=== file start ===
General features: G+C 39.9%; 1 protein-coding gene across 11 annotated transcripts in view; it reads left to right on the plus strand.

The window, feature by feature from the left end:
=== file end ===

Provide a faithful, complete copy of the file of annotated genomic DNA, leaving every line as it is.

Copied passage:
General features: G+C 39.9%; 1 protein-coding gene across 11 annotated transcripts in view; it reads left to right on the plus strand.

The window, feature by feature from the left end: